Organic search accounts for 51% of the traffic brands receive on average. To capitalize on this opportunity, brands often partner with an SEO agency to add firepower to their existing marketing efforts. However, with so many agencies all promising so much, how can brands ensure they select the right company?
Organic search accounts for 51% of the traffic brands receive on average, and investment in SEO services is projected to rise to $79 billion annually by 2020. To capitalize on so much opportunity, brands often partner with an SEO agency to add firepower to their existing marketing efforts.
However, with so many agencies all promising so much, how can brands ensure they select the right SEO company?
A significant number of brands choose to outsource elements of their SEO program to an agency partner. This can provide access to valuable skills and insights that the company does not possess internally, so it can prove to be a very sound long-term investment.
However, it can also be difficult to get a clear view on which agencies can deliver on the brand’s business objectives through organic search.
SEO is open to a certain amount of interpretation; Google is infamously opaque when it comes to the inner workings of its algorithms, so we often rely on correlative studies to draw our conclusions about what works and what doesn’t.
That room for interpretation can be exploited, making it hard to distinguish between sophisticated SEOs and false prophets.
In a rare and newsworthy move earlier this year, Google acknowledged this challenge and tried to address it in the video below.
The video, from Google’s Webmaster team, provides practical advice to distinguish between what they call “good SEOs and bad SEOs”.
Google suggests giving an SEO expert at least four months to make an impact, so it’s worth making sure you feel confident in your choice.
The tips below, drawn from experience working at agencies and helping brands to find the right agency partner, will help companies to arrive at an informed decision.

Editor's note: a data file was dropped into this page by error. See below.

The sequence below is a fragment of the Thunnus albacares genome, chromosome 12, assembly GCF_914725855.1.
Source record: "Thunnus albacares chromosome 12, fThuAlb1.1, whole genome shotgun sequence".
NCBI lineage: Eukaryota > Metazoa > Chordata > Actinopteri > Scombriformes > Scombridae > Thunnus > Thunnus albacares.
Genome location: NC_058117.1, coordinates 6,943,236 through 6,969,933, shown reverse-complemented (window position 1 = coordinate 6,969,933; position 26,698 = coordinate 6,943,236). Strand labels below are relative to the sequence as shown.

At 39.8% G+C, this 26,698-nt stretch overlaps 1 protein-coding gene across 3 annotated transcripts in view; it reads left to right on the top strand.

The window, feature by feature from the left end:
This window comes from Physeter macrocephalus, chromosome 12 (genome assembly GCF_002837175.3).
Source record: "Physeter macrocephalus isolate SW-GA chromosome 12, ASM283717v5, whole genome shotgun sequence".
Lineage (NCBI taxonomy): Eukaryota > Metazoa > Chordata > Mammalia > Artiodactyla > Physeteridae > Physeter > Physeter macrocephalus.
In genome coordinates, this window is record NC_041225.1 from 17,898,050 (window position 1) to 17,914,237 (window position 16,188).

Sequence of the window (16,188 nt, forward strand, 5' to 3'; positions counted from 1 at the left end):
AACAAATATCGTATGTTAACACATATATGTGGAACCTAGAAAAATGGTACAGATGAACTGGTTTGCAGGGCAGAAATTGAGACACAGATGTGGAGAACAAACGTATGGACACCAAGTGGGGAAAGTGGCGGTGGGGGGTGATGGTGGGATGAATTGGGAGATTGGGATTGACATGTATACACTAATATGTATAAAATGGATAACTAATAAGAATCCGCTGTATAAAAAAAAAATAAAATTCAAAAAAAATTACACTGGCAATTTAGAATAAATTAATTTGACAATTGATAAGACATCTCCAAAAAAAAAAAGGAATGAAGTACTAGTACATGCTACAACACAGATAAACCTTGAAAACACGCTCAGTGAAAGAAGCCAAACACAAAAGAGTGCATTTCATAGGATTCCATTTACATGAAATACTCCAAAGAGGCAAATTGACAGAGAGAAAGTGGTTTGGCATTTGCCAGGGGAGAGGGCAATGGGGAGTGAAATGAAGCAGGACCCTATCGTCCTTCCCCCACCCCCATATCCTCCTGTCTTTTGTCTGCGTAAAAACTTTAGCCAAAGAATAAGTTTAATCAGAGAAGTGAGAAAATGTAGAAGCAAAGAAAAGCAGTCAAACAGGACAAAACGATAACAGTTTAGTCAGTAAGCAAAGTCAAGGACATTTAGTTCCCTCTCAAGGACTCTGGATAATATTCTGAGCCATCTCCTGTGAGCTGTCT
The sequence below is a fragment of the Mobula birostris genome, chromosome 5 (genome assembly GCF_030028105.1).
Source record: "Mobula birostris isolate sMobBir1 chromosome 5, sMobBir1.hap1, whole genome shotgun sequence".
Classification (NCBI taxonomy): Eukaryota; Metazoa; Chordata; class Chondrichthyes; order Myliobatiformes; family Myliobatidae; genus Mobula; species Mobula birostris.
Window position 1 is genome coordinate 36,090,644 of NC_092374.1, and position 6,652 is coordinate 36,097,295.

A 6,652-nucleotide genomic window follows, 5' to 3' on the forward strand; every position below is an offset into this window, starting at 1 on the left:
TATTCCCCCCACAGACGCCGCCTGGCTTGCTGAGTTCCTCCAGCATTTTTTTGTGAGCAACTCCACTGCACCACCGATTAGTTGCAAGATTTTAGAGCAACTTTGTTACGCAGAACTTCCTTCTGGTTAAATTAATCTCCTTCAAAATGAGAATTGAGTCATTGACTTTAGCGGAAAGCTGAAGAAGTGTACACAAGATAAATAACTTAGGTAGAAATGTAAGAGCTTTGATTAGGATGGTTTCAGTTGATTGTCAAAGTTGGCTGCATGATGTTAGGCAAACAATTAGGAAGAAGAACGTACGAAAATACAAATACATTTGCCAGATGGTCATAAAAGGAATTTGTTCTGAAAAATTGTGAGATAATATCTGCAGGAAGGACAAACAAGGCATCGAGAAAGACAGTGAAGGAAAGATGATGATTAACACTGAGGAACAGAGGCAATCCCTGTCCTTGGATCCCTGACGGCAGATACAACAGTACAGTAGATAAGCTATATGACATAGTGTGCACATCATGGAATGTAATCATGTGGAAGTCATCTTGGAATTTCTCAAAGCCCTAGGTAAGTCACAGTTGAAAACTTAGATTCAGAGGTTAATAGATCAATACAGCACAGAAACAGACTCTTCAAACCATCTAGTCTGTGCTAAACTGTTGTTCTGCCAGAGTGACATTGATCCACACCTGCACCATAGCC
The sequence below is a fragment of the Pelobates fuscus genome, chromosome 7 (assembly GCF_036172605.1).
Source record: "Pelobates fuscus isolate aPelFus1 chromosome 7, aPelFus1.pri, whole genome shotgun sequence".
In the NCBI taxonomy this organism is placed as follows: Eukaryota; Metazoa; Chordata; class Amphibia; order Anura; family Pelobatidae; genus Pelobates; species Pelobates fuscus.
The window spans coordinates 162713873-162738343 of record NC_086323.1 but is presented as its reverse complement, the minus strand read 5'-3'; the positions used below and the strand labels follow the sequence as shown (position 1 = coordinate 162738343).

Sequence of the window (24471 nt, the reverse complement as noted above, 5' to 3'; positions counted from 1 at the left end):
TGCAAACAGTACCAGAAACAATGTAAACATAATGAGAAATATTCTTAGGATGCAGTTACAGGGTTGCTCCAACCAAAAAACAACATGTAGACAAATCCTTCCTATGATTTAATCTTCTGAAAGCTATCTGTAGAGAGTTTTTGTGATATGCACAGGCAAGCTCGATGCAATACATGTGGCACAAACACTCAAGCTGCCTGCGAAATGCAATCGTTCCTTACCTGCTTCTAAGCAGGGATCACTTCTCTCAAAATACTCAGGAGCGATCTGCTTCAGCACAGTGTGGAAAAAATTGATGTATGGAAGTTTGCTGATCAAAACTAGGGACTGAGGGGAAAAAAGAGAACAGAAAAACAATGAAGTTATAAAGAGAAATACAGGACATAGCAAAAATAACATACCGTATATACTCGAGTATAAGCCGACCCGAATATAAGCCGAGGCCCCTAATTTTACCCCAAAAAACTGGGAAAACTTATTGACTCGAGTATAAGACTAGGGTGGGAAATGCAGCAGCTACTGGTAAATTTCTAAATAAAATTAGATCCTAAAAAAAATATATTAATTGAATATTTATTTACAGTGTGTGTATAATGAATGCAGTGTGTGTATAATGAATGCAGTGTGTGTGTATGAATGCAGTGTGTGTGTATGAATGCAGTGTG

It is important to strike the right balance here; an effective client-agency partnership requires input from both sides. Before setting out a formal pitch process, it is important to establish what these requirements will be and that your company is in a position to meet them.
It can be quite daunting to set out on the search for a new SEO company. Often, a company hires an agency to avail of advanced SEO knowledge – exactly the quantity that would help with the agency search.
Brands are often faced with a choice of a lot of very similar-looking agencies, all promising that they have “reinvented” the agency model or that they have the “only approach that works”.
It is an unfortunate reality that some agencies talk a good game without being able to back it up. Hiring the wrong SEO agency can be very costly and it takes time to recognize the shortcomings in their strategies, so it’s worth putting the work in up front to define and assess the candidates.
Before you start looking for an agency, decide on what exactly it is that your company wants to achieve through SEO. This will help you draw up an initial list of companies (many are specialists in just a few fields), and it will also be beneficial when you communicate with the agency teams.